As a result, China's rulers face a dilemma: the very policies that cater to the urban middle class come at the expense of the rural poor. So far the government is erring on the side of the rich. In March the government pledged to address problems plaguing the country's peasants, such as access to medical treatment and schooling, health insurance and the disparity between urban and rural incomes. And yet a relatively small portion of the budget was set aside to address the concerns of the peasantry, with the bulk of spending still concentrated on stoking the booming economy.
Even more telling was the passage of what was widely viewed as one of the most important pieces of legislation to be put forward in several decades of reform: the revised law on property ownership. Pushed through despite objections from old-line conservatives, the law for the first time gave equal weight to both state- and private-ownership rights. But a look at the fine print shows that the law only protects things dear to the rising middle class: real estate, cars, stock-market assets. Farmers, on the other hand, will still be unable to purchase their land and instead will be forced to lease plots from the government.
If left unchanged, such policies could exacerbate China's rich-poor divide and create conditions for tumultuous social upheaval. The test for China as the Me generation grows bigger, richer and more powerful will be whether it begins to push for the social and political reforms that are necessary to ensure China's long-term prosperity and stability. How likely is that? Though they're not exactly clamoring for free elections, members of the new middle class have shown a willingness to stand up to authority when their interests are threatened. Last October police in Beijing attempted to enforce rules limiting each household to a single, registered animal no taller than 14 in. (35 cm). The drive sparked a rare public demonstration by hundreds of well-heeled Chinese, mostly young dog owners. Within a month, according to Hong Kong's South China Morning Post, President Hu Jintao had intervened, ordering the Beijing authorities to back off. It was the first time most Beijingers could remember a public protest drawing a direct intervention by China's top leader.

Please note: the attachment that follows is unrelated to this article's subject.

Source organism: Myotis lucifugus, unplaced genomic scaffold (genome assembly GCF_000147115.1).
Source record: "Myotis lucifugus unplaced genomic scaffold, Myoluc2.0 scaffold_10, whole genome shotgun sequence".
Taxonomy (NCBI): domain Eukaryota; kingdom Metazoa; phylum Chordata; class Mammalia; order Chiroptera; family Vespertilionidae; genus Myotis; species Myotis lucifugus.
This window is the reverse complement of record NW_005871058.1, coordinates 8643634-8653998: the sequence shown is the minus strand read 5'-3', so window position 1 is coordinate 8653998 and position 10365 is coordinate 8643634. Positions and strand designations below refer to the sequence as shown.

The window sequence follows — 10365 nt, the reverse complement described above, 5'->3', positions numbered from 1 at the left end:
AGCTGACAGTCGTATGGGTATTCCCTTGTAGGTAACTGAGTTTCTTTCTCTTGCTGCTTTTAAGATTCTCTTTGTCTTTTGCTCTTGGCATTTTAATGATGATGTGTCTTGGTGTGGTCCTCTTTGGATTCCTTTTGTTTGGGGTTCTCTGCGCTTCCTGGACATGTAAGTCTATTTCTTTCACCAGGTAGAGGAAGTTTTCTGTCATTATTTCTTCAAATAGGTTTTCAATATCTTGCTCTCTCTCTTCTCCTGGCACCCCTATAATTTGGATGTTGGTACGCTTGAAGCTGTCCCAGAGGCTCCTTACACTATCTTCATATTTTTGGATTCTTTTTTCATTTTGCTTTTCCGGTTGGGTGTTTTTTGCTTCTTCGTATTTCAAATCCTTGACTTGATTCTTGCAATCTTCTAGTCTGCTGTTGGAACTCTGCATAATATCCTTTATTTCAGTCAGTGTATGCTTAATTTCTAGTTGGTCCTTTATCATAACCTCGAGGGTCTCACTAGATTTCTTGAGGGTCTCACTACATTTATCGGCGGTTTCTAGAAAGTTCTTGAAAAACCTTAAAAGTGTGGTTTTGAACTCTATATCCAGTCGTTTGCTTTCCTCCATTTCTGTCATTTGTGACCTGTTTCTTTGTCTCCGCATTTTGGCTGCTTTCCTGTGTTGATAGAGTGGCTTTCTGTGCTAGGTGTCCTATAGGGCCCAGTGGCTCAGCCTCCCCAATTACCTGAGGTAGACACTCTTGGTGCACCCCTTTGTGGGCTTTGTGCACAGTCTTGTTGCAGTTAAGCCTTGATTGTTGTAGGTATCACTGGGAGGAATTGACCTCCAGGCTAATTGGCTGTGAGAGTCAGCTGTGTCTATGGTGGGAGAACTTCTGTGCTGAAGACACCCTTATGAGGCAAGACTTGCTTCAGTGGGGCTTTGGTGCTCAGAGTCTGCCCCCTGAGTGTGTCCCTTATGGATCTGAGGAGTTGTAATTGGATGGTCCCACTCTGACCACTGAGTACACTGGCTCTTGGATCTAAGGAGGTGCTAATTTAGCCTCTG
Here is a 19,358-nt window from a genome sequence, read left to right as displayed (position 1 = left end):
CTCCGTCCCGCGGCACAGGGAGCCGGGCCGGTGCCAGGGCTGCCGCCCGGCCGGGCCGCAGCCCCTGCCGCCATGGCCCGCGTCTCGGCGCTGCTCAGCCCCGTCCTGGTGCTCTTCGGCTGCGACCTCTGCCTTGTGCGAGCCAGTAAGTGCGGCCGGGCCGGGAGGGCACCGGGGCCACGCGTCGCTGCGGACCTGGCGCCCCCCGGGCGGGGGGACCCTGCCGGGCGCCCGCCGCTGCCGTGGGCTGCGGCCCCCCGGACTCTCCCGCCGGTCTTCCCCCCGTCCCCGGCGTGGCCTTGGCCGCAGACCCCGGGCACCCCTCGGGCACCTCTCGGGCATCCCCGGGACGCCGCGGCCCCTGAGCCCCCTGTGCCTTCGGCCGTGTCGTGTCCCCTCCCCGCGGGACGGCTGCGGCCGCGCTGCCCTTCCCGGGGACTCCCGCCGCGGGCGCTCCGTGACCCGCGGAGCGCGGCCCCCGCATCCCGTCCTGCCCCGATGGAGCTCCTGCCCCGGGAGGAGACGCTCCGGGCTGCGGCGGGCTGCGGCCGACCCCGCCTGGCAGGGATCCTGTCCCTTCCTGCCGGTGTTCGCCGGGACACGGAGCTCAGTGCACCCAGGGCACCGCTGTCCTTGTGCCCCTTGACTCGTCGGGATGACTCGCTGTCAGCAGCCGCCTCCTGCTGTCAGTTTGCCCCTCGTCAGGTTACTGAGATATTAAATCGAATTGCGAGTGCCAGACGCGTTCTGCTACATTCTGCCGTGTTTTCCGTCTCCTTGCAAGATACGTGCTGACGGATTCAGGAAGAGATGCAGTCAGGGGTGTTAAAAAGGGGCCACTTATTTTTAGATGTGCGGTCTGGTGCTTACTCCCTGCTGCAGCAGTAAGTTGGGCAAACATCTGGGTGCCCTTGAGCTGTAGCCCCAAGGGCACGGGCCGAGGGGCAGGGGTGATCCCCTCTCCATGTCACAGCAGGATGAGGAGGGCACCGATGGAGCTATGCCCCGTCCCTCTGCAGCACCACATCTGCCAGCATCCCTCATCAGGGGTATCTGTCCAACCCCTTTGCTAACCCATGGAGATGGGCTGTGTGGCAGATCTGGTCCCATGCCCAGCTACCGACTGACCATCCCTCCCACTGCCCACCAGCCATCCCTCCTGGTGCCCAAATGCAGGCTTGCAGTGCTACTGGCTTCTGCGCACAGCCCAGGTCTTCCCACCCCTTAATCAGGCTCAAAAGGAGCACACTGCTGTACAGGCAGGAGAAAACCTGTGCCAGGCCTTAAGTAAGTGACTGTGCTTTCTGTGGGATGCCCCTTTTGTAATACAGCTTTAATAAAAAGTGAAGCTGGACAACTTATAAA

It was hardly Tiananmen, but a small triumph for free expression nonetheless. And if the West hopes to see China become democratic as well as prosperous, it will have to find ways to encourage modest breakthroughs like these, rather than expect sweeping change. At the Gang Ji Restaurant, where the dishes have been cleared and fresh fruit and more tea brought in, the mood is reflective. "We are lucky compared to our parents," says Maria Zhang, who works as a membership manager in one of the capital's most exclusive clubs. "My parents had nothing themselves. They lived for me." Wang Ning, the snowboarder who runs his own successful advertising company, agrees. "We are more self-centered. We live for ourselves, and that's good. We need to have the strength to contribute to the economy. That's our power. The power to contribute. That's how our generation is going to help the country." China's future will be defined by whether they realize that democracy can help China, too.